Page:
Within the statements made by Thetford during the change of plea hearing and the factual basis statements for his Alabama convictions, Thetford admits to, among other things, traveling to South Dakota to the home of the Winsletts, transporting the Winsletts toward a location to take a polygraph examination, and communicating with the Winsletts via email following the meeting in South Dakota. Doc. 57-7 at 4. Thetford's statements also acknowledge his access and control over the camera used to take pictures for making fake FBI credentials. Doc. 57-9 at 4. Thus, the statements are relevant as direct evidence of Thetford's guilt or innocence with respect to the conduct occurring in South Dakota, as well as to show ownership and control of the residence where evidence was found and some of the instrumentalities allegedly used to create fake FBI credentials.

2. Hearsay Argument

Thetford's oral and written statements made during and relating to his guilty pleas are not hearsay, and therefore are not excluded by Rule 802. Hearsay is an out-of-court statement offered to prove the truth of the matter asserted. Fed.R.Evid. 801 (c). A statement is an oral or written assertion, "or nonverbal conduct, if the person intended it as an assertion." Id. at 801 (a). However, when a statement "was made by the party in an individual or representative capacity, " "is one the party manifested that it adopted or believed to be true, " "was made by a person whom the party authorized to make a statement on the subject, " or "was made by the party's agent... on a matter within the scope of that relationship and while it existed, " the statement is not hearsay when it is offered against the party. Id. at 801(d)(2). In this case, Thetford signed factual basis statements within the plea agreements for the Alabama cases, acknowledging that the facts were "substantially correct." Doc. 57-7 at 6; Doc. 57-9 at 5. Thetford also pleaded guilty to the Alabama charges and acknowledged that he committed the acts described in the factual basis statements. Doc. 57-10 at 32-33, 40-41. Thus, the factual basis statements and admissions in each plea agreement and during the change of plea hearing are statements made or adopted by Thetford, and when they are offered against him by the Government, the statements fall outside the definition of hearsay.

3. Due Process Argument

Thetford also makes several arguments that depend on the Court finding that his pleas and the statements relating thereto were involuntary.[2] Thetford has appealed his Alabama federal court convictions on the basis that his pleas were not made voluntarily and knowingly, but the United States Court of Appeals for the Eleventh Circuit has not yet ruled on that appeal. Ultimately it is for the Eleventh Circuit or Judge Bowdre on a subsequent § 2255 motion to decide such a collateral attack on a defendant's conviction. See 28 U.S.C. § 2255(a) (providing that a movant seeking relief may seek relief from the "court which imposed the sentence"). However, for purposes of admissibility at trial on the South Dakota charges, this Court must make a preliminary determination on the admissibility of Thetford's oral and written statements inculpating himself as a part of his pleas of guilty in Alabama. See Fed.R.Evid. 104(a); see also United States v. Soto-Beniquez , 356 F.3d 1, 33 (1st Cir. 2003) (analyzing whether a defendant's previous guilty plea in another case was involuntary as the defendant claimed for purposes of determining admissibility in a subsequent trial). A defendant's confession is only admissible if made "freely, voluntarily, and without compulsion or inducement of any sort." Hquipaynes v. Washington , 373 U.S. 503, 513 (1963). A defendant's confession is involuntary if, considering the totality of the circumstances surrounding the confession, the defendant's "will was overborne at the time" of the confession. Id.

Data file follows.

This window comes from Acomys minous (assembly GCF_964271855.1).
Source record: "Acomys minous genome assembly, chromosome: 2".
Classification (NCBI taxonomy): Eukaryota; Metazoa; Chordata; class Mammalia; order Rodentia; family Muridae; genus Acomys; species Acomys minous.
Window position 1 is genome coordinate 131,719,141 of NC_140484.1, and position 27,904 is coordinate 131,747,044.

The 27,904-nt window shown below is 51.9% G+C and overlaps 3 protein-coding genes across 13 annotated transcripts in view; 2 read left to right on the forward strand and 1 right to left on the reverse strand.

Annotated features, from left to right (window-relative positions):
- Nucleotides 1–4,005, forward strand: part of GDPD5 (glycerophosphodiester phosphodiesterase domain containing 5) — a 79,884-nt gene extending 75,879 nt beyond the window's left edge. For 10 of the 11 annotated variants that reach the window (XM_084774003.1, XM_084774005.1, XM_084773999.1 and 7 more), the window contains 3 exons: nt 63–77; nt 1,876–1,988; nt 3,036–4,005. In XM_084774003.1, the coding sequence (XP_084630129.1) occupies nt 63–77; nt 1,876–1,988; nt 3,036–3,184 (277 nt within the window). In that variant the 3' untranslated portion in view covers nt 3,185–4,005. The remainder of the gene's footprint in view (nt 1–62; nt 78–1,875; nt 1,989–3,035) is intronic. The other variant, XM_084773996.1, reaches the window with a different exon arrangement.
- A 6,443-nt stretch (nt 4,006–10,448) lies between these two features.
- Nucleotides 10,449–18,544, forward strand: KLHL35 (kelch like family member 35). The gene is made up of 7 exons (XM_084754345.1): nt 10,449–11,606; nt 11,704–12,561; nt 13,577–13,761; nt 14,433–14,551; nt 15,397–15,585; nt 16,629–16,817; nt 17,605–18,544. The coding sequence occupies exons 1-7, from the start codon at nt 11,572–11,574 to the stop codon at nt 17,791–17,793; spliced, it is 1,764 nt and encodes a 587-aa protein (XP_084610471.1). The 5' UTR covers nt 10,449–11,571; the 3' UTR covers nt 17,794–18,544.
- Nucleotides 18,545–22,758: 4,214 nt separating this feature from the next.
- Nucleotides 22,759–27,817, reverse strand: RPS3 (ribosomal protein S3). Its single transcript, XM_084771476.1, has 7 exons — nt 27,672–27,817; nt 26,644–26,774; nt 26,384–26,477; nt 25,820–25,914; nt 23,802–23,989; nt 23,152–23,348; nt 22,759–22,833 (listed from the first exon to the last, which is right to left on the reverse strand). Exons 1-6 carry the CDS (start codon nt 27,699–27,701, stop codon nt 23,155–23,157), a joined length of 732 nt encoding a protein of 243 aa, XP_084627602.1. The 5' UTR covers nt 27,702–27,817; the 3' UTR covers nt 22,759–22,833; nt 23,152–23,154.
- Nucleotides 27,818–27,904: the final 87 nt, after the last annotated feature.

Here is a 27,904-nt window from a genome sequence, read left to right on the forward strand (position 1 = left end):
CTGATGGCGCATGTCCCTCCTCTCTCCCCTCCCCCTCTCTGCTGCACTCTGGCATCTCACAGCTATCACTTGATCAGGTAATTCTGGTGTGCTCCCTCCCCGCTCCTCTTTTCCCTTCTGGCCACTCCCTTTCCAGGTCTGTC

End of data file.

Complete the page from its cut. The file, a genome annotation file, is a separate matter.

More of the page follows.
In determining whether Thetford's guilty pleas and associated statements were made voluntarily or not, this Court does not begin with a blank slate. Before accepting Thetford's guilty plea, Judge Bowdre was required to "address (Thetford] personally in open court and determine that the plea (was] voluntary and did not result from force, threats, or promises (other than promises in a plea agreement)." Fed. R. Crim. P. 11 (b)(2). The Rule 11 procedures guide a judge ascertaining the voluntariness of a defendant's plea by "expos[ing] the defendant's state of mind on the record through personal interrogation." McCarthy v. United States , 394 U.S. 459, 466-67 (1969). Additionally, the Rule 11 procedures facilitate the determination in subsequent proceedings that the defendant's plea was voluntary. Id. at 467. The transcript of Thetford's change of plea hearing documents that Judge Bowdre followed all the appropriate Rule 11 procedures. Doc. 57-10. Judge Bowdre questioned Thetford under oath and following extensive questioning made express findings that Thetford entered his pleas "freely, voluntarily, knowingly, and understandingly." Doc. 57-10 at 34-35, 42-43. Moreover, Thetford himself affirmed that he had not been promised anything or threatened "in any way" in order to induce him to enter his guilty pleas. Doc. 57 at 14.